It’s been a hard couple of years for the internet. Between election interference via social media platforms, disinformation going viral and facilitating genocides, and most recently, the rampant spread of a conspiracy theories that 5G internet broadband caused the COVID-19 pandemic, optimism in the internet’s force for good seems shaky at best.

I was scrolling Twitter recently and saw a tweet that ironically, mournfully noted, “Remember when this was the platform that was going to save democracy?” I do indeed remember. Simpler times, my friends.

Internet platforms such as Google and Facebook have invested immense resources in countering the more nefarious consequences of internet-enabled bad actors, including significant investment in machine-learning capabilities to uproot disinformation and box out cyber criminals before real harm occurs.

These supply-side focused solutions are indeed powerful, scalable tools in the fight against digital harms. However, to date, there has been less effort to develop demand-side solutions at scale, such as meaningful, global digital literacy and regulatory protections for users.

What Are User Perceptions of Internet Safety?


In an effort to kickstart a conversation around demand-side needs, our Center for Digital Acceleration (CDA) recently conducted research in Ghana and India on internet users’ perceptions of trust and privacy on the web. We sought to understand how users themselves parsed their own trust in internet platforms, what tools and tactics they used to keep their information private and themselves safe online, and what knowledge they had about certain aspects of internet use, such as platforms sharing user data.

Ultimately, our goal is to understand how we can ensure the internet is trusted—as one young man we interviewed in India pointed out, “if they don’t trust [the internet], no one will use it.” Trust is the foundational element of meaningful digital inclusion, and meaningful digital inclusion should be the end goal we all seek.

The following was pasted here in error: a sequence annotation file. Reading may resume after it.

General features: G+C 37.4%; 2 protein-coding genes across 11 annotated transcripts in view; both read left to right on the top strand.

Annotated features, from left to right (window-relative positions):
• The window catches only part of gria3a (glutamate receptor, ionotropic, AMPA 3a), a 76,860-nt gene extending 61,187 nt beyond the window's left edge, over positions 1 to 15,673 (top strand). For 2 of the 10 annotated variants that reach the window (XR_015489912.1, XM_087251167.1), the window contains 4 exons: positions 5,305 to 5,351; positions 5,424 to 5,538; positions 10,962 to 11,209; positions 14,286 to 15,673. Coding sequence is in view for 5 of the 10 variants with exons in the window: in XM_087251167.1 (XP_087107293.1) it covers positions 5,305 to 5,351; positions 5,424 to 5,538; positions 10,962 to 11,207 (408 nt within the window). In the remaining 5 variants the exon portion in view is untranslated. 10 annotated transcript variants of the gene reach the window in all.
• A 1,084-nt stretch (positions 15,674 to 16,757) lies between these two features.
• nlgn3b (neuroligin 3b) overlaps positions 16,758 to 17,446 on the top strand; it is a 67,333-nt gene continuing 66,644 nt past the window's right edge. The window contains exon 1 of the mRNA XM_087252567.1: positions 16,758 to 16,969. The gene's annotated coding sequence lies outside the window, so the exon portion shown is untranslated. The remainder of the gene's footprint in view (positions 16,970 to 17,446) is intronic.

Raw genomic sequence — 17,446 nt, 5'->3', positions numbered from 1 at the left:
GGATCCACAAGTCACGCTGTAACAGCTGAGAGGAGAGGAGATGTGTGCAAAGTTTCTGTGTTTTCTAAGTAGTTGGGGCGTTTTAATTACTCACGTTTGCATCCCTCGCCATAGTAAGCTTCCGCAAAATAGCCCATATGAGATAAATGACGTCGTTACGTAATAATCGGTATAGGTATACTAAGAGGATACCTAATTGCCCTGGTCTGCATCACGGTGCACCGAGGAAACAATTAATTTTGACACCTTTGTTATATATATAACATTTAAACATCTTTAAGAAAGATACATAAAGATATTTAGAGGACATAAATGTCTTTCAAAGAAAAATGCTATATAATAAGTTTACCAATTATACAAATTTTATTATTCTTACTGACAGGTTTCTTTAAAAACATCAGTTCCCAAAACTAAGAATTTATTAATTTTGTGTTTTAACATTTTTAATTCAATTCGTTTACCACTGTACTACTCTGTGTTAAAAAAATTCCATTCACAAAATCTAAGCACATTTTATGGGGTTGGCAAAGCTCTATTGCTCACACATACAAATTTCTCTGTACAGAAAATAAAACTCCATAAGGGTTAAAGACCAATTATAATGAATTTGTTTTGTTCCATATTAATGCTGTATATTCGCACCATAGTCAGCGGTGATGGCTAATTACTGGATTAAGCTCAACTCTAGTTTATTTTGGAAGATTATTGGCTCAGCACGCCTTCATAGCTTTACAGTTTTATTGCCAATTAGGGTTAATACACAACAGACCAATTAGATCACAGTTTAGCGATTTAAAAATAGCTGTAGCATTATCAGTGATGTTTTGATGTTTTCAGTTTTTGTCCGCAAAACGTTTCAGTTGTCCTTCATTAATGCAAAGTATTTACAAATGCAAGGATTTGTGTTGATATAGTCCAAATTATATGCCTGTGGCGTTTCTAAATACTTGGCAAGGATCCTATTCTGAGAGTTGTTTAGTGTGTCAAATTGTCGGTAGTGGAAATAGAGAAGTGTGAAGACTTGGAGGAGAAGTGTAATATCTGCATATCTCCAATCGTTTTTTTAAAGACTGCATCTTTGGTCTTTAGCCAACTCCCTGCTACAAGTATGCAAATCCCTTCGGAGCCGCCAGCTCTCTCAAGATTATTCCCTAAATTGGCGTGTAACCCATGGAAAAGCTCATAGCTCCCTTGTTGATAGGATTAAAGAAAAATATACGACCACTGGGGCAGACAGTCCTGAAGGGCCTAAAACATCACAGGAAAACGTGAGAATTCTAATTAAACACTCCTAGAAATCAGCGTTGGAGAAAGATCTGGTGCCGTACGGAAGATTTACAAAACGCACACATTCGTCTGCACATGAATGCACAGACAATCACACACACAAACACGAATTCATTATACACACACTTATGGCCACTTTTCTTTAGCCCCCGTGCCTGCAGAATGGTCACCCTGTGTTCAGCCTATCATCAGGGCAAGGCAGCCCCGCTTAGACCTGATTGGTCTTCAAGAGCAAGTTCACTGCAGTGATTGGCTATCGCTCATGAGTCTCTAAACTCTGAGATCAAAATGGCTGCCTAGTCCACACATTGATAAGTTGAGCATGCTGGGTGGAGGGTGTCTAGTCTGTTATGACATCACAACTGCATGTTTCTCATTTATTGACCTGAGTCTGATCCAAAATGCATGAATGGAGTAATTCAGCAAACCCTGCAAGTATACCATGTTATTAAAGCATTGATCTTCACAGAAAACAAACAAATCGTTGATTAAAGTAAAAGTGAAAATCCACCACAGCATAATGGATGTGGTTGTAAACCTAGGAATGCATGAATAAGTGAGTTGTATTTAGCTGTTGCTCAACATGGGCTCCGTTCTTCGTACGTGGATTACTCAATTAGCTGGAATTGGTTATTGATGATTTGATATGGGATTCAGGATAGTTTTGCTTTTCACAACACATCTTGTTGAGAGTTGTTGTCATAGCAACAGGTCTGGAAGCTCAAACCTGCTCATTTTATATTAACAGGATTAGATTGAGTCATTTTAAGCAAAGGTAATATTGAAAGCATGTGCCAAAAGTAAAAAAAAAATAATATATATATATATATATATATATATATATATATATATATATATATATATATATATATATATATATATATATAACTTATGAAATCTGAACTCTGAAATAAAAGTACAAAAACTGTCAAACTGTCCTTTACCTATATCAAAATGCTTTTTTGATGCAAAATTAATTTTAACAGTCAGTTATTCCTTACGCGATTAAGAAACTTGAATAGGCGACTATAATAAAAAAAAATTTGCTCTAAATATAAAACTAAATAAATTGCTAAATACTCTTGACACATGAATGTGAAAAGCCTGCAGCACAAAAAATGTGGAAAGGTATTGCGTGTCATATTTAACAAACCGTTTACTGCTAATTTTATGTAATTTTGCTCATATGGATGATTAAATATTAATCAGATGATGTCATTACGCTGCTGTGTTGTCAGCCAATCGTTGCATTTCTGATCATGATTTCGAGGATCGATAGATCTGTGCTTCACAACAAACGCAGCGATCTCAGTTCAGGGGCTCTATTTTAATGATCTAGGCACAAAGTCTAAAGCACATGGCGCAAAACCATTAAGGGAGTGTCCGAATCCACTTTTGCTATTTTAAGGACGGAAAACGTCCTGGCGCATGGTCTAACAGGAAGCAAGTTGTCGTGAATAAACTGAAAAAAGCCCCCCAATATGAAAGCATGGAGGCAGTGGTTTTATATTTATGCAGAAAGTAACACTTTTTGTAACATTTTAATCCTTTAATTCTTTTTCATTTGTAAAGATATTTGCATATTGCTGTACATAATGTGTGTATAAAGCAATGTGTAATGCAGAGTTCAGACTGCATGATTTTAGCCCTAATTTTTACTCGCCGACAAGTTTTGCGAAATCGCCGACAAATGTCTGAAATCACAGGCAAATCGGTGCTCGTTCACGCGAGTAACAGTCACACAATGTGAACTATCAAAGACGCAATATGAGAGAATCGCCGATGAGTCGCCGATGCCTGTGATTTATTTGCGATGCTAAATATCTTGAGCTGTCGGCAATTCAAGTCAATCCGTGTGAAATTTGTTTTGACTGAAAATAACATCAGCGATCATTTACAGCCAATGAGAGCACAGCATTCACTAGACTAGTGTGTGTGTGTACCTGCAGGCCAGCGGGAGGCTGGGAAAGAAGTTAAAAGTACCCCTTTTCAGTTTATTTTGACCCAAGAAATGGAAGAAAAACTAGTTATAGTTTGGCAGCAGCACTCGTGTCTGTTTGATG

A talk I recently gave at the Global Digital Development Forum can be found below; high-level findings from our research can be found below. We will be publishing our full report on this topic this fall (subscribe here to follow updates).

High-level Findings from Ghana

  1. The internet is generally trusted: Most focus group participants felt they had absolute control over social media and email accounts due to the use of passwords. This perception is widespread thus the internet is used without hesitation.

  2. Peer effect of trust: If apps were popular and many of their friends used or trusted them, they felt comfortable trusting them, too. A clear example is Whatsapp.

  3. Low awareness of data sharing: There was very low awareness of platforms such as Google and Facebook sharing user data with third-party advertisers. When prompted, focus group participants felt insecure and disappointed and that their privacy terms had been breached.

  4. Control and agency: Many participants felt they had full agency over their social media accounts because they decided what content they shared and how they engaged in that space; additionally, the use of passwords to access accounts gave them a real sense of control.

High-level Findings from India

  1. Privacy is utopian…but the internet is fun: When asked about what they think about privacy on the internet, many respondents expressed feeling like it was a utopian dream. In other words, noting that it was unlikely. However, they all continued to engage online as it’s fun and social and offers value to their lives.

  2. Trust by feature: Interestingly, Indian focus group participants based their trust of a platform both off of word-of-mouth popularity as well as by specific privacy features, such as end-to-end encryption.

  3. Passwords and settings: Because phone sharing was also an aspect of the population we sampled with our focus group, there was an advanced understanding of how to navigate a phone’s more complex password and privacy settings, from erasing browser history to using app-specific passwords and changing out SIM cards and contact data.

This post originally appeared on ICTWorks on July 1, 2020.